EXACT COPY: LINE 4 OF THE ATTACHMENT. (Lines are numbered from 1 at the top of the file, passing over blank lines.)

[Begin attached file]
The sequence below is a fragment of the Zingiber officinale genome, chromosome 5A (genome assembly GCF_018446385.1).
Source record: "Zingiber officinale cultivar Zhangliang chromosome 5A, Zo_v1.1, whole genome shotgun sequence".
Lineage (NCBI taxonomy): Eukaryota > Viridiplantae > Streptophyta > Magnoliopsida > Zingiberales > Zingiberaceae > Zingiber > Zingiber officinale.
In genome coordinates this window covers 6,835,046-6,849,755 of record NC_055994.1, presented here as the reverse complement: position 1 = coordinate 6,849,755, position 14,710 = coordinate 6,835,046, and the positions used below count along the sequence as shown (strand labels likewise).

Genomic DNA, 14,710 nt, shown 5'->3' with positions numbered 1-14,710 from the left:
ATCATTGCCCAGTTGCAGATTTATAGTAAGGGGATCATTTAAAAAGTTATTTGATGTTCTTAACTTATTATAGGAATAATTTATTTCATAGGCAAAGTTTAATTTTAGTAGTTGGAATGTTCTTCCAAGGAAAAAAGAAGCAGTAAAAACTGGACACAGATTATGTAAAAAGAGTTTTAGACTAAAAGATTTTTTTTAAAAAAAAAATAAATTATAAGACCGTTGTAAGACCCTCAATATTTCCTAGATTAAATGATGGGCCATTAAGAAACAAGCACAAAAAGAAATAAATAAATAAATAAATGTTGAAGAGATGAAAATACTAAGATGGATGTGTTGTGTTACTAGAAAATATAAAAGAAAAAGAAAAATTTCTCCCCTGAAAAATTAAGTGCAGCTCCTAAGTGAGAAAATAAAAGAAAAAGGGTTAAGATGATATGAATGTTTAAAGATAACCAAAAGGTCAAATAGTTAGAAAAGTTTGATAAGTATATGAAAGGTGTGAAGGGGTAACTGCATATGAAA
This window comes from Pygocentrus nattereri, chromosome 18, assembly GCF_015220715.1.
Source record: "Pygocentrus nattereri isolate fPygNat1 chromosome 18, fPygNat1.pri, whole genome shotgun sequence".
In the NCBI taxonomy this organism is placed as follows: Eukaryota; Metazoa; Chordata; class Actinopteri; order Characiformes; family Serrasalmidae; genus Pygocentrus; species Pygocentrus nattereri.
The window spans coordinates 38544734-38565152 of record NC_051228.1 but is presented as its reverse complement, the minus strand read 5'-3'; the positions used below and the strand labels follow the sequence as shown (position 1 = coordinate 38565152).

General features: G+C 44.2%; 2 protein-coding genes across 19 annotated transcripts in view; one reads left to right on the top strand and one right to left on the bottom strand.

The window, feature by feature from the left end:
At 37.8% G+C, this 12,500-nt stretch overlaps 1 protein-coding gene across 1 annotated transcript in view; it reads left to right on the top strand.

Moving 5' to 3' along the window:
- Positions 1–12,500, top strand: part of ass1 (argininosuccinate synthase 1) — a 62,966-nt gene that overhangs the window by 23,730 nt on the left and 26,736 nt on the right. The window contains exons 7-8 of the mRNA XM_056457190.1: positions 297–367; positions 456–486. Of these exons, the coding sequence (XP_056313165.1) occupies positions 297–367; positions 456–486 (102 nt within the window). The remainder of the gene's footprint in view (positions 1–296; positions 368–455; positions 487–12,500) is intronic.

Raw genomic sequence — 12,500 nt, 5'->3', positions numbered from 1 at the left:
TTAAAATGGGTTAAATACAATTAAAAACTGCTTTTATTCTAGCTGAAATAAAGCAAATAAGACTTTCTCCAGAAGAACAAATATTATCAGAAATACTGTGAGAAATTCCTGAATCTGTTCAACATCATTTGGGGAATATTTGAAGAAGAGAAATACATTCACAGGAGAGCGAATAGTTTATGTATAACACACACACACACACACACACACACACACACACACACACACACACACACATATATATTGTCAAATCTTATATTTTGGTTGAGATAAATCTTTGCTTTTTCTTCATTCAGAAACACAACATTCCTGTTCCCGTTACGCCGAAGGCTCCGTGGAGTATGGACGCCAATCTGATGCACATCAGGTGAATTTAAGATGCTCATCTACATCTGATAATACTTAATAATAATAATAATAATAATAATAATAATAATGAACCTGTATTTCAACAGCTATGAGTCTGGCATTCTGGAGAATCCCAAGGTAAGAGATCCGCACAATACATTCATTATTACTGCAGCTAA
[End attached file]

In genome coordinates this window covers 6,835,046-6,849,755 of record NC_055994.1, presented here as the reverse complement: position 1 = coordinate 6,849,755, position 14,710 = coordinate 6,835,046, and the positions used below count along the sequence as shown (strand labels likewise).